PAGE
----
Official announcement regarding my retirement from blogging.

NOTE: Yes I’ve stopped blogging, but you can find my commentary/blog posts on my private mailing list now, Jason’s List, here:

(Note: use your real name and a real email address. I only approve folks with real names).

“It’s with a heavy heart, and much consideration, that today I would like to announce my retirement from blogging.”
Jason McCabe Calacanis, July 11th 2008.

This was an extremely difficult decision, and I haven’t made it lightly. After five years I’m not sure I know any other way of being but the blog, but at some point you have to hang it up. I know that I had made the right decision for me and my family. I am very proud of the success that we have had in blogging and I leave the game with few regrets.

To be sure, I am going to miss blogging. I am going to miss the relationships with my fellow bloggers. I am going to miss the readers. I am going to miss the great friends that I have made over this time. I am going to miss all the good times that we have had together. But most of all, I am going to miss the comments.*

Today I consider myself the luckiest man on the face of the earth. I have been linked to from so many blogs over the five years, and I have never received anything but kindness and encouragement from you fans.**

Calacanis PR rep: At this point Mr. Calacanis will take a couple of questions (you can post to the comment if you like).

“What now?” Saul Hansell, New York Times:

Starting today all of my thoughts will be reserved for a new medium. Something smaller, something more intimate, and something very personal: an email list. Today the email list has about 600 members, I’m going to cut it off when it reaches 750. Frankly, that’s enough more than enough people to have a conversation with. I’m going to try and build a deeper relationship with fewer people–try to get back to my roots.

“Why now?” Allen Stern, Center Networks.

That’s complicated as they say on Facebook. Let’s me try and explain my thinking.

First, please don’t take this as a condemnation of blogging. I love blogs and always will. However, I’ve done my part and I’m looking to strip it down. I’m looking for something more acoustic, something more authentic and something more private. Blogging is simply too big, too impersonal, and lacks the intimacy that drew me to it.

The “a-list” pressure, the TechMeme leaderboard debates, and constant accusations of link-baiting are now too much of a distraction. I’ve never link-baited in my entire career–I just spoke from the heart for better or worse. If people want to say honesty is link-baiting fine–that’s on them, not me. If they want to turn link-baiting into a science and dissect every detail of my posts in order to reverse engineering that’s fine, but it wont work. Link-baiting doesn’t exist to me, so trying to figure out how it’s done is a fool’s errand.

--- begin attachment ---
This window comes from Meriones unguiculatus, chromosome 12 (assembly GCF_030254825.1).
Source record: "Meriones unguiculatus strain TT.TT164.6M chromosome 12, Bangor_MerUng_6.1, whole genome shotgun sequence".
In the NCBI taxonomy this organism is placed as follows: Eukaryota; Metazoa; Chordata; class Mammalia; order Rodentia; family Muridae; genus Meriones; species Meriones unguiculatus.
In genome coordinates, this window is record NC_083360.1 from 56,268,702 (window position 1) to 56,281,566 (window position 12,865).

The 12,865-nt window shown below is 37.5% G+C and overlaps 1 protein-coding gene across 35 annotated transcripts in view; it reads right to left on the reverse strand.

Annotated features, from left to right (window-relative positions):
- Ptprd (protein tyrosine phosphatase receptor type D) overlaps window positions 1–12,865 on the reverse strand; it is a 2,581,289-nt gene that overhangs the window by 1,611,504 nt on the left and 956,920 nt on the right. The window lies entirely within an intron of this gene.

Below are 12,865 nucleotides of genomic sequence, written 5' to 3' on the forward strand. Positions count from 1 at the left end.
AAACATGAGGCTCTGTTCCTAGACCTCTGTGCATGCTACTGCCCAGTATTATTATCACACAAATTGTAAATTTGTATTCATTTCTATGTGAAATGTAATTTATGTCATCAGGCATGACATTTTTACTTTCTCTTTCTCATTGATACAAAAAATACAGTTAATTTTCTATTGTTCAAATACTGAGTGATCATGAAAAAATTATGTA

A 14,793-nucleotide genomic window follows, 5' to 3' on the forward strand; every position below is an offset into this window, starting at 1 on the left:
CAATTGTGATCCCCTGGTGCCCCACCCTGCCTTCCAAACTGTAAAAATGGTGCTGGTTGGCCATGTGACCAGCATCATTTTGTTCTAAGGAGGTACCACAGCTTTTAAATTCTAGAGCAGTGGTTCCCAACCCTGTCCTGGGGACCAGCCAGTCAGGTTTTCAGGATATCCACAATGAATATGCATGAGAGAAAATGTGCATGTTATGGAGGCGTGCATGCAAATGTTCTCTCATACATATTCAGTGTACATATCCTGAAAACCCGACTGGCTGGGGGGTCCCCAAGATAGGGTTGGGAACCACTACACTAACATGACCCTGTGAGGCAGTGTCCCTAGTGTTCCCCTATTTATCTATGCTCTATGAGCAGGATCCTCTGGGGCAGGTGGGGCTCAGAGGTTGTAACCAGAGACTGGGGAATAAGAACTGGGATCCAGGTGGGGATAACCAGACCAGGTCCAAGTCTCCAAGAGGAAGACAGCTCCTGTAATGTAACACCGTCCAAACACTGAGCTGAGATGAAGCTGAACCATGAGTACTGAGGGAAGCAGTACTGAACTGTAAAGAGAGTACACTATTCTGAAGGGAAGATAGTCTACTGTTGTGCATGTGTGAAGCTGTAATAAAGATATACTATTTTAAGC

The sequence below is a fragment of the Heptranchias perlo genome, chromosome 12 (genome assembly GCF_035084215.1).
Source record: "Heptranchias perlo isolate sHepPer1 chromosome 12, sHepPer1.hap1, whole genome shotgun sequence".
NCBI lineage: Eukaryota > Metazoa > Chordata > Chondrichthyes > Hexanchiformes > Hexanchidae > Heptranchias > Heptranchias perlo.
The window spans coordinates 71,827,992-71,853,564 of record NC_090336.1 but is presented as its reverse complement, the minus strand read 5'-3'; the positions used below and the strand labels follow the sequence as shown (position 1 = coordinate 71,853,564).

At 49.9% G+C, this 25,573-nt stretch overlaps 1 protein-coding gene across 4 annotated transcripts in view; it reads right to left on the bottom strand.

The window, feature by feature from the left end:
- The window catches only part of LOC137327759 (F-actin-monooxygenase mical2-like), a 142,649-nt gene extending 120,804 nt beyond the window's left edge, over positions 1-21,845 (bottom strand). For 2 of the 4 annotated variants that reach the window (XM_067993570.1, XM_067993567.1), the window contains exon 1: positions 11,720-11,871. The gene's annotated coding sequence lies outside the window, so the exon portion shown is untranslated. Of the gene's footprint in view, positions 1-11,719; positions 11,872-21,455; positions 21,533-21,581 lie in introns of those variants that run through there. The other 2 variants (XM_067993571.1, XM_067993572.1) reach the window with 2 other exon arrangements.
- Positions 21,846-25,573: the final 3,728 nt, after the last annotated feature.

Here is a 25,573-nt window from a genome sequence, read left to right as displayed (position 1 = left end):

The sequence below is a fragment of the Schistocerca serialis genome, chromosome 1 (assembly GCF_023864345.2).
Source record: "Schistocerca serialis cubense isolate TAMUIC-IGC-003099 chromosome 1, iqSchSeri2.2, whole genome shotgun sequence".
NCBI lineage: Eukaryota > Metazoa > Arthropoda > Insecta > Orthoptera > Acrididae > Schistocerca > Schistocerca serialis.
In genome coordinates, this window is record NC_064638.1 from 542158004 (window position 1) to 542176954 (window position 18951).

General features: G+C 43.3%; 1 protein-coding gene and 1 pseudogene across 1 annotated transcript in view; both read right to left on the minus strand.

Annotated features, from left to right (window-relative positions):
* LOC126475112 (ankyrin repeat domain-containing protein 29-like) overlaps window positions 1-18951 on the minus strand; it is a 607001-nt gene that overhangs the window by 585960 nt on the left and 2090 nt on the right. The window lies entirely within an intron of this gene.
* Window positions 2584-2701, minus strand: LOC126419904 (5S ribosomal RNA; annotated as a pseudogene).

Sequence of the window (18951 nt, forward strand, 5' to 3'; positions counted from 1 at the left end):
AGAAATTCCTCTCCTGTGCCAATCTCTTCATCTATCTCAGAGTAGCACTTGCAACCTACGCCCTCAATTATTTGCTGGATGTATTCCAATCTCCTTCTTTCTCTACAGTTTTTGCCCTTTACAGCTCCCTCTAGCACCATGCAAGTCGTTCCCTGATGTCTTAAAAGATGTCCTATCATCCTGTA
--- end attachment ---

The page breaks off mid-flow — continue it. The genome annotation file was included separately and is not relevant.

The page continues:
Today the blogosphere is so charged, so polarized, and so filled with haters hating that it’s simply not worth it. I’d rather watch from the sidelines and be involved in a smaller, more personal, conversation.

“Will you come out of retirement at some point?”
Clark Kent, Daily Planet

No. Absolutely not. This is not a Michael Jordan or Jay-Z ploy. I’m done. It’s not over one instance, and it’s not because–give me a minute [editor’s note: Calacanis looked down, fighting back his emotions]–I can’t handle the pressures of being an A-list blogger. This is a very personal choice that I’ve discussed with my family, and it’s the direction we want to go. I’ve done blogging and now it’s time for the next chapter.

“If you would change anything over your career would you?”
Brian Williams, NBC

Not that I can think of. Well, maybe I wouldn’t have published that story on YouTube not being a real business, or maybe I wouldn’t have wasted the energy on destroying PayPerPost… but you know, that’s all hindsight and I live in the moment for better or worse. I never said I was perfect [audience laughs]… you did.

[Williams: an even bigger laugh from the audience. Cameras flash, Calacanis hugs some associates including Brian Alvey, Peter Rojas, Mark Cuban, and Jon Miller before leaving the stage–his face in his hand to cover the tears. I can say personally I’ve experienced few things this emotional in 35 years of broadcasting.].

Calacanis PR rep: Thank you folks, that’s all we have time for. We would like to ask you to respect the privacy of Jason and his family, especially his bulldogs Taurus and Fondue who are very young and not used to this level of media attention. Mr. Calacanis would like to have some private time and this moment. We will be providing transcripts and photos following this event.

* Special thanks to Dan Marino for the inspiration.
** Special thanks to Lou Gehrig for the inspiration.